Investigating the contribution of white matter hyperintensities and cortical thickness to empathy in neurodegenerative and cerebrovascular diseases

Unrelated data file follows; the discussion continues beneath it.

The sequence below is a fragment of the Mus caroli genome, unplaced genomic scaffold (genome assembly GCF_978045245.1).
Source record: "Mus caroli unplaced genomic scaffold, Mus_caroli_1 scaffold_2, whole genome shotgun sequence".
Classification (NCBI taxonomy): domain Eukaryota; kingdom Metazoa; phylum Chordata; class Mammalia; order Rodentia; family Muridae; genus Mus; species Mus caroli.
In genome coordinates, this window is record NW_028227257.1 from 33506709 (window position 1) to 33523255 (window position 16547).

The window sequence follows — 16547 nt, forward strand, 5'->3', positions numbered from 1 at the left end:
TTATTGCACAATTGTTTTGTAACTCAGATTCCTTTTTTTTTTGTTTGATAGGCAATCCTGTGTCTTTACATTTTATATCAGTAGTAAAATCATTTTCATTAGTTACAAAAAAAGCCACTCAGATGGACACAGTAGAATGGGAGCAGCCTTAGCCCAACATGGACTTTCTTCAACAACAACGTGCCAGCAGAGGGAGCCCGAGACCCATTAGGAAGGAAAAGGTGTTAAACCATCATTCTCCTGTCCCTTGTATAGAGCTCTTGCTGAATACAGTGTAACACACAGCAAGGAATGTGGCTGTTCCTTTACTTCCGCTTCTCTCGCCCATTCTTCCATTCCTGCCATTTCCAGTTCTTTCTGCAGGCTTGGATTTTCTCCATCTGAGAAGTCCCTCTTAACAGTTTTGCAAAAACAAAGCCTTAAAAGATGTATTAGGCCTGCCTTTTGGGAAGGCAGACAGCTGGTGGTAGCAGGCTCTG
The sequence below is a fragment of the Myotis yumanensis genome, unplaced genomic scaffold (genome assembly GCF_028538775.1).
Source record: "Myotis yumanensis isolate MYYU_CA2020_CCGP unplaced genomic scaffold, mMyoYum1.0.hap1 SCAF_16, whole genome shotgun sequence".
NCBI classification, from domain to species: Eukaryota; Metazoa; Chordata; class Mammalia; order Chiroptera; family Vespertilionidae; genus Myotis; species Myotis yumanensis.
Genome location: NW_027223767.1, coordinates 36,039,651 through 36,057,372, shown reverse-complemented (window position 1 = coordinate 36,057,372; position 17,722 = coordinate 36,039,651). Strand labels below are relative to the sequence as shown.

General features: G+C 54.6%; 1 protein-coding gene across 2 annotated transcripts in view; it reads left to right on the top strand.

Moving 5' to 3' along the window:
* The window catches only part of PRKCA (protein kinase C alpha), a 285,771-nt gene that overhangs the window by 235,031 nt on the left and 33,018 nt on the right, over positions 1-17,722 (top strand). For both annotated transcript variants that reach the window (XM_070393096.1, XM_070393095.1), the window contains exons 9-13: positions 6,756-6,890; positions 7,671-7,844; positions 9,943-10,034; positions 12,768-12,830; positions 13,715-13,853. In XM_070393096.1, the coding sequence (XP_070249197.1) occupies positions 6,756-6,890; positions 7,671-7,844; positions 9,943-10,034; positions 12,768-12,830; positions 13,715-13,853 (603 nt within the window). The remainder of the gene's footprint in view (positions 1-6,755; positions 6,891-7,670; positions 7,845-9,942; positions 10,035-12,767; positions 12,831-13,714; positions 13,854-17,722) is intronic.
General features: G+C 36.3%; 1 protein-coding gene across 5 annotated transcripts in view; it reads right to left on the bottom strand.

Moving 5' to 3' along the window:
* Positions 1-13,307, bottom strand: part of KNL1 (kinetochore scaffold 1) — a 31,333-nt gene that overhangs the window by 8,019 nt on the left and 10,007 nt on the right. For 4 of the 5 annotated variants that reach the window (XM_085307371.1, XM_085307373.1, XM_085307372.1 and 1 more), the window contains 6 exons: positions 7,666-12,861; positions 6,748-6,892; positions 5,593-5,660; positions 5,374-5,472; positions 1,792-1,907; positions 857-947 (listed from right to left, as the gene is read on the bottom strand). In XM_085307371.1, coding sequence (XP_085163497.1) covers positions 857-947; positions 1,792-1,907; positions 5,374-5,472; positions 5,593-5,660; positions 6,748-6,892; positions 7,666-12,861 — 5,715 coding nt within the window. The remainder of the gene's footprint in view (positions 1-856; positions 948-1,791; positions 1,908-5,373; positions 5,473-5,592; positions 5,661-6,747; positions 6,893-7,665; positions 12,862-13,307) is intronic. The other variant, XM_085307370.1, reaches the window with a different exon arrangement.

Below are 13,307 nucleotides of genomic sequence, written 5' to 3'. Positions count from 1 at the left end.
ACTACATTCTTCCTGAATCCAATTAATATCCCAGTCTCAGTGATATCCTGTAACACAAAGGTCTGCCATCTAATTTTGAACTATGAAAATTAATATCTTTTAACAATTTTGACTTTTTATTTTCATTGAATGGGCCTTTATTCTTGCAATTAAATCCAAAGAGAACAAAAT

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Change in empathy is an increasingly recognised symptom of neurodegenerative diseases and contributes to caregiver burden and patient distress. Empathy impairment has been associated with brain atrophy but its relationship to white matter hyperintensities (WMH) is unknown. We aimed to investigate the relationships amongst WMH, brain atrophy, and empathy deficits in neurodegenerative and cerebrovascular diseases. Five hundred thirteen participants with Alzheimer's disease/mild cognitive impairment, amyotrophic lateral sclerosis, frontotemporal dementia (FTD), Parkinson's disease, or cerebrovascular disease (CVD) were included. Empathy was assessed using the Interpersonal Reactivity Index. WMH were measured using a semi-automatic segmentation and FreeSurfer was used to measure cortical thickness. A heterogeneous pattern of cortical thinning was found between groups, with FTD showing thinning in frontotemporal regions and CVD in left superior parietal, left insula, and left postcentral. Results from both univariate and multivariate analyses revealed that several variables were associated with empathy, particularly cortical thickness in the fronto-insulo-temporal and cingulate regions, sex (female), global cognition, and right parietal and occipital WMH. Our results suggest that cortical atrophy and WMH may be associated with empathy deficits in neurodegenerative and cerebrovascular diseases. Future work should consider investigating the longitudinal effects of WMH and atrophy on empathy deficits in neurodegenerative and cerebrovascular diseases.
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